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Rooster, you sound more like the Mother Hen than the Rooster.

 

Maybe.

 

However, in my defense and for some others, perhaps a lot of this debate is related to where one lives. If you live in the D.C. area and picked up the Post or the Times over the last couple of days, you would have read about how police arrested over 50 men for having sex in a Virginia state park. Apparently, the local homosexual community likes to express themselves alfresco, unhindered, and among nature's creatures. There's enough garbage happening in today's society that I don't blame anyone for being over-protective. As for the Scouts being independent, I don't believe you have to experience everything in life to claim that you are prepared. Regardless, I will concede that I probably need to loosen up.

 

As for patrol and troop outings being treated differently by BSA, I don't really understand the logic. Frankly, everything that could go wrong on a troop outing can go wrong on a patrol outing. There are no special or unique circumstances surrounding a patrol that provides it extra protection. If they elect to do an overnight campout, predators could seek them out. The policy is inconsistent. Also, to my knowledge, there is no BSA policy that says an adult cannot come along on a patrol outing. When this is the case, does BSA policy state that two adults must be there? I hope so.

 

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Rooster, just picking on you.

 

You are right about where you live being a factor. While I give my son certain freedoms in our neighborhood, I do not like him having the same freedom at the apartment complex where his father lives.

 

Also, there are some boys I would not allow out of my sight. Some boys also get more foolish in groups than alone.

 

As other pointed out, some adults would be more of a hinderance than help. I don't swim, so to have me as a supervising adult near water is not a good idea.

 

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Yaworski,

 

It is interesting you see Heritage as a fine example of a safe firing range, as it is Heritage that I was speaking of when I said we keep kids away from the range at summer camp.

 

We attend Heritage every other year (odd years), so I was not there this year. But the rangemaster in all of the years I have been there is a rather thin, marines - looking guy. I've spoken with him a number of times, and listened while he spoke with others. He is a VERY nice guy, and I don't want anything I say to be misunderstood. He is a great person.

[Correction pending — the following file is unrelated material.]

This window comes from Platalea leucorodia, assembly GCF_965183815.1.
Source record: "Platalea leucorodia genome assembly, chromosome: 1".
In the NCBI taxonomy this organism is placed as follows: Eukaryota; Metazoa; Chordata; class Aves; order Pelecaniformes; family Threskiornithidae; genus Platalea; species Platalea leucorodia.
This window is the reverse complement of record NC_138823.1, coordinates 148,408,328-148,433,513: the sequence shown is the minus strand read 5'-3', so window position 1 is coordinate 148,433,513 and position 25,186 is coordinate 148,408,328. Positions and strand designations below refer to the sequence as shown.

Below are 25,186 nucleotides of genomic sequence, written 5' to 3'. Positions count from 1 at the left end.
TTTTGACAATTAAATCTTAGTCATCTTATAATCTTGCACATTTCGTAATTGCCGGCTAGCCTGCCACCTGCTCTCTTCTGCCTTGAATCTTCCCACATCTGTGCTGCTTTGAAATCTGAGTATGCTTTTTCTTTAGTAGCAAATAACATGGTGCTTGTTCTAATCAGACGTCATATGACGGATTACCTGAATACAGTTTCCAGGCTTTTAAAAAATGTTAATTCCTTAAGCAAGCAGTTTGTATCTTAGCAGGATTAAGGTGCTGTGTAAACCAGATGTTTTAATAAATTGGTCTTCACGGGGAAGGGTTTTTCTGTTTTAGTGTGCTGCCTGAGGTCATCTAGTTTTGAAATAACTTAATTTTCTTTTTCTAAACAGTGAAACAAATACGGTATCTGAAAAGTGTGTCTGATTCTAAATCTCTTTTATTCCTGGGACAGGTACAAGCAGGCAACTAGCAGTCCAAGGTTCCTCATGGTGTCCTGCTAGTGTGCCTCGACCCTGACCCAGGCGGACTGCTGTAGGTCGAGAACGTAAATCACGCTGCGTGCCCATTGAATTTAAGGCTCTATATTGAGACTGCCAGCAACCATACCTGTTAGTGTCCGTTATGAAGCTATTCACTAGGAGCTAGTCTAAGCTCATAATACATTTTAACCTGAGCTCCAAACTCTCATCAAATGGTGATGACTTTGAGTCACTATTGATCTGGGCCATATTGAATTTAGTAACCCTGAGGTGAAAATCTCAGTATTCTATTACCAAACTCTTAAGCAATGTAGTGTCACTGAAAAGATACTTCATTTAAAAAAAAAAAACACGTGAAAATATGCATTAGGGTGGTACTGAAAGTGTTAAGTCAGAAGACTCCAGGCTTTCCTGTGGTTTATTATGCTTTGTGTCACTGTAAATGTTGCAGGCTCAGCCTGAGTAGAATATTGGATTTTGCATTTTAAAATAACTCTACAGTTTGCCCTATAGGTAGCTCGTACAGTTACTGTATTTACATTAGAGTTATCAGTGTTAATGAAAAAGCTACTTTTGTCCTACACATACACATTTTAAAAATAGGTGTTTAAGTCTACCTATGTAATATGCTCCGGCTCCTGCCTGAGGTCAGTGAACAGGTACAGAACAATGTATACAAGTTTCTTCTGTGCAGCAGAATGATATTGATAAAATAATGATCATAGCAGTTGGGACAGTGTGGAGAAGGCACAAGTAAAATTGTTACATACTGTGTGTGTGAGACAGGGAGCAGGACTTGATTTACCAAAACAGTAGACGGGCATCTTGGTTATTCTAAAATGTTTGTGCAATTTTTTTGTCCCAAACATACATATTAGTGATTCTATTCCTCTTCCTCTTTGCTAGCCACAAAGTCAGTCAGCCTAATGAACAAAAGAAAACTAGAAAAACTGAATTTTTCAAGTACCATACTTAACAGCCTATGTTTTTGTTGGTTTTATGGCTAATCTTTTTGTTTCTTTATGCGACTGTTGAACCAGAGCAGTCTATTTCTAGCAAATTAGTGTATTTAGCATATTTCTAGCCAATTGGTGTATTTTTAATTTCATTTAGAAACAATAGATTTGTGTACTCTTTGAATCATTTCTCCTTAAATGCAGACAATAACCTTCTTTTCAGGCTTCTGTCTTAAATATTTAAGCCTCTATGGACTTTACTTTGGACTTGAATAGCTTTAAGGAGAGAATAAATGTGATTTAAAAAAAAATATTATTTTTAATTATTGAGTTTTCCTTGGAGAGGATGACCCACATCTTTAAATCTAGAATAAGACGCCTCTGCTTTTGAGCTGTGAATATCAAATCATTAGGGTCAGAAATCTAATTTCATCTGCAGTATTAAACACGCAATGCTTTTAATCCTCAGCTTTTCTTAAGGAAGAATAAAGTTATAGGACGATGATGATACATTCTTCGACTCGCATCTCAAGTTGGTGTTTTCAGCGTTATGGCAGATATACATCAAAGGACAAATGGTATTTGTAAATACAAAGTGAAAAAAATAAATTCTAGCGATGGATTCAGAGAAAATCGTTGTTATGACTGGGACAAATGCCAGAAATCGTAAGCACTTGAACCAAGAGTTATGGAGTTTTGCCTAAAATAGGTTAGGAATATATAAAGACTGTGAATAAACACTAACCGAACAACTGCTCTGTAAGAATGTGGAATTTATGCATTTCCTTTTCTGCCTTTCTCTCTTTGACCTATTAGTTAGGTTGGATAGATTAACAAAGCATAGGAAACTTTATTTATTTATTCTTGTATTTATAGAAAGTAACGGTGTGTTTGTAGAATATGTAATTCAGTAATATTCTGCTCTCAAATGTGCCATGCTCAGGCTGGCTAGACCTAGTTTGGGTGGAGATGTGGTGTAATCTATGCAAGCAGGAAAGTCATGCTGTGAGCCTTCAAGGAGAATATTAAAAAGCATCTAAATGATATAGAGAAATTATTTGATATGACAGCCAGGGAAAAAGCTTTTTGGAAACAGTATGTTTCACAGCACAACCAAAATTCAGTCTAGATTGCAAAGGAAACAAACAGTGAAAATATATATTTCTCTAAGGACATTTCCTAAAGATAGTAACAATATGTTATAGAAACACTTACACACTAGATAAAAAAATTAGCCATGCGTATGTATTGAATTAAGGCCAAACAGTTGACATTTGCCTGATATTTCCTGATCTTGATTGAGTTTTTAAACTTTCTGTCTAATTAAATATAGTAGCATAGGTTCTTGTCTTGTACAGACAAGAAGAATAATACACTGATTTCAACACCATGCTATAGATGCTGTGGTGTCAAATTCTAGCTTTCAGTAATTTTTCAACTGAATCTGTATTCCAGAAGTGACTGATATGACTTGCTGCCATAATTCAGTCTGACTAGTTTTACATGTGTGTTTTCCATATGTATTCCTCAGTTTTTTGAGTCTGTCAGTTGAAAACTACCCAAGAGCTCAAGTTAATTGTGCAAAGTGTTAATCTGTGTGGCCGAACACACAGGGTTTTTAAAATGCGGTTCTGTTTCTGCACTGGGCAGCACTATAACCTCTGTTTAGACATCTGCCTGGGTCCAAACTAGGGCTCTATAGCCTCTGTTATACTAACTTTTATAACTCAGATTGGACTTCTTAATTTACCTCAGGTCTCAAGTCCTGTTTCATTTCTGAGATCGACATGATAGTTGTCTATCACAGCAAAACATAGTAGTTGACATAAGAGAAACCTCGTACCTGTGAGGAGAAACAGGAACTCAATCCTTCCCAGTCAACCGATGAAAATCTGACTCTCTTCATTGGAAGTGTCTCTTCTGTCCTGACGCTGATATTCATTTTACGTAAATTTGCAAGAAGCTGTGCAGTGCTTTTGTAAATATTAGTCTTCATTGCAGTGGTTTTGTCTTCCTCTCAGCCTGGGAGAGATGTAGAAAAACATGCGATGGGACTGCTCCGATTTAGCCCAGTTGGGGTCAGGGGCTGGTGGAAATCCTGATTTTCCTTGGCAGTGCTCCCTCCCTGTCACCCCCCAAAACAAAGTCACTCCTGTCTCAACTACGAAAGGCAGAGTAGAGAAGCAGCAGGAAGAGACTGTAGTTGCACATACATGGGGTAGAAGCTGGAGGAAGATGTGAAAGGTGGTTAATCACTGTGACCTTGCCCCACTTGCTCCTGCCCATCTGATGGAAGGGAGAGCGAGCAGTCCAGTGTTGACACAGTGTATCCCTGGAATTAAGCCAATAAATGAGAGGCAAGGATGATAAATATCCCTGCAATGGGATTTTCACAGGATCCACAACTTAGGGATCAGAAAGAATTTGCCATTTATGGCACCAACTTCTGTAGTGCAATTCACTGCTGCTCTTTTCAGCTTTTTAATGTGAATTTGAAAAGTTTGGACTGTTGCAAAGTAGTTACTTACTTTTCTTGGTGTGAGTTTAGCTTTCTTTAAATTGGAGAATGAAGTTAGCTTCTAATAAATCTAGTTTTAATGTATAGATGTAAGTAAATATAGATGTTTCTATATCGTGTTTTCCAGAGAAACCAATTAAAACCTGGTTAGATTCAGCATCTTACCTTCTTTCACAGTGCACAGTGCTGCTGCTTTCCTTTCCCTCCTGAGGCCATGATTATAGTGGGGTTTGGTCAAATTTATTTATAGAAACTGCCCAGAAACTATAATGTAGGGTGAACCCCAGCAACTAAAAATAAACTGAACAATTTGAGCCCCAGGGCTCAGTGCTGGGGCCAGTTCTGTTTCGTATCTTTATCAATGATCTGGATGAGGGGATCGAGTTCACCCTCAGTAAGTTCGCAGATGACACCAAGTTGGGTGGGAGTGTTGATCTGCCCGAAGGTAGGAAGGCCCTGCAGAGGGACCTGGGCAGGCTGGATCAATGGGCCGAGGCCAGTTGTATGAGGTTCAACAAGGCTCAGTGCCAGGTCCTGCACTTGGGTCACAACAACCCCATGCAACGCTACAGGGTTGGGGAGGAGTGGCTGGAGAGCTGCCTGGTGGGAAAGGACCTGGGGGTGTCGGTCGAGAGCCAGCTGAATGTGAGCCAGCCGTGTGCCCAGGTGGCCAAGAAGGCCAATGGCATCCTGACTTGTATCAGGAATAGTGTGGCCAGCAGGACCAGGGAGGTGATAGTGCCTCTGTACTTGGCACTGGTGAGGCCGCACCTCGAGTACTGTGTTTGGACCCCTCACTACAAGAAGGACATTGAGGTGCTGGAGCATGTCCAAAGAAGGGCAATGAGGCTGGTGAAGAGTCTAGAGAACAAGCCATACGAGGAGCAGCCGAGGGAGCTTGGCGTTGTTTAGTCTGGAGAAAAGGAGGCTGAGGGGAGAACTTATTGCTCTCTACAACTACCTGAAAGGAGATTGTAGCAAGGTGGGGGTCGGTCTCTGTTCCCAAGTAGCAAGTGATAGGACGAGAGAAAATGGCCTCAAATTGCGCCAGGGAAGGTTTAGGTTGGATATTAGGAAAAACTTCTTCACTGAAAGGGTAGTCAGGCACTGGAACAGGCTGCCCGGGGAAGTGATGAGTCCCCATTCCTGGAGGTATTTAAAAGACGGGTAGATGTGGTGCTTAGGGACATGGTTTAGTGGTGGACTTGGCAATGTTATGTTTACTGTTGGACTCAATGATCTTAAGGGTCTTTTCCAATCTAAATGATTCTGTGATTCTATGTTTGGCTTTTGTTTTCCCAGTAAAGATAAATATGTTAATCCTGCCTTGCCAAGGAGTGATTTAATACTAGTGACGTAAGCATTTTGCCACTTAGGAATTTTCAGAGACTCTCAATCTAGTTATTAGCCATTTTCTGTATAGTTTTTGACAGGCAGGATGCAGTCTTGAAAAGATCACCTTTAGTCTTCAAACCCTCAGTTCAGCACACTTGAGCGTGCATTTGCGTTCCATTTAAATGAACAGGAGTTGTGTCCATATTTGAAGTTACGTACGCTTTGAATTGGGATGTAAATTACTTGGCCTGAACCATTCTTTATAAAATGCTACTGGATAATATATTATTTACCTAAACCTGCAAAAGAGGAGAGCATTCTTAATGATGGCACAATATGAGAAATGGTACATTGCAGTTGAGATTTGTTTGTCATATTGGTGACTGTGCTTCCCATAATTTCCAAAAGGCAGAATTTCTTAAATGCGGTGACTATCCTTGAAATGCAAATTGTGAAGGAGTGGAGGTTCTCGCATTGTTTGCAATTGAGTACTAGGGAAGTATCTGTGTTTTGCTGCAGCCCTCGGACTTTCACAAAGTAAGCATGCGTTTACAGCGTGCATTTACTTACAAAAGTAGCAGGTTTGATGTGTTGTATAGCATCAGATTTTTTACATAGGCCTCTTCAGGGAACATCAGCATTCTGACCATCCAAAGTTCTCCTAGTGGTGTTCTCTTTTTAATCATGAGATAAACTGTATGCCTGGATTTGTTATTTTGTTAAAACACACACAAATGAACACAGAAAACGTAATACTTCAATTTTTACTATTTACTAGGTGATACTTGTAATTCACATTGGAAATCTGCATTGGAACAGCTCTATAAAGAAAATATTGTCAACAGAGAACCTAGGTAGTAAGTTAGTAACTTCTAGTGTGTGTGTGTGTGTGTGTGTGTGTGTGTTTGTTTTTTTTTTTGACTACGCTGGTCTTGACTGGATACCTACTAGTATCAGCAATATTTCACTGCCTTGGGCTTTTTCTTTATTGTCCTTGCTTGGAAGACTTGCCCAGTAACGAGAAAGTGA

But the safety instruction Scouts get there is woefully less than what the boys in our troop get before they may handle a firearm. I admit to being mostly unfamiliar with firearms, and the MB requirements. Therefore it would be wrong of me to state that this range is unsafe, or that this man jeopordizes the safety of boys. Maybe what he presents is adaquate. But compared to what I have been exposed to in our troop's program, the quantity and quality of these programs can't compare.

 

And it isn't just me or other adults in our troop that feel this way. To a boy (including scouts who are now adults), not one boy in our troop wants to participate in field sports at summer camp because they feel the program is not adequate. Some of this is the quality of the rifles (having our own that the boys are responsible for caring for makes our opinion of summer camp rifles elitist, I presume), but far more than one boy has mentioned that information they have gotten in talking to other boys at camp does not measure up to what they get.

 

One last thing that should be mentioned: Heritage is in the heart of PA, where I assume far more boys are exposed to firearms and have been taught safety by their family. We are a VERY suburban troop. I think 2 boys currently in our troop have fathers who own guns. We might feel (rightfully so, I think) that we need a higher level of training than the average camper at Heritage. I am certain that their program is set up for their most common camper: Boys from PA. For us to ask for more would not be fair. However, for us and our boys to require more before they participate is fair. Viewed in this light, I might have been too harsh criticizing their program.

 

I stand by my criticism of the local campmaster.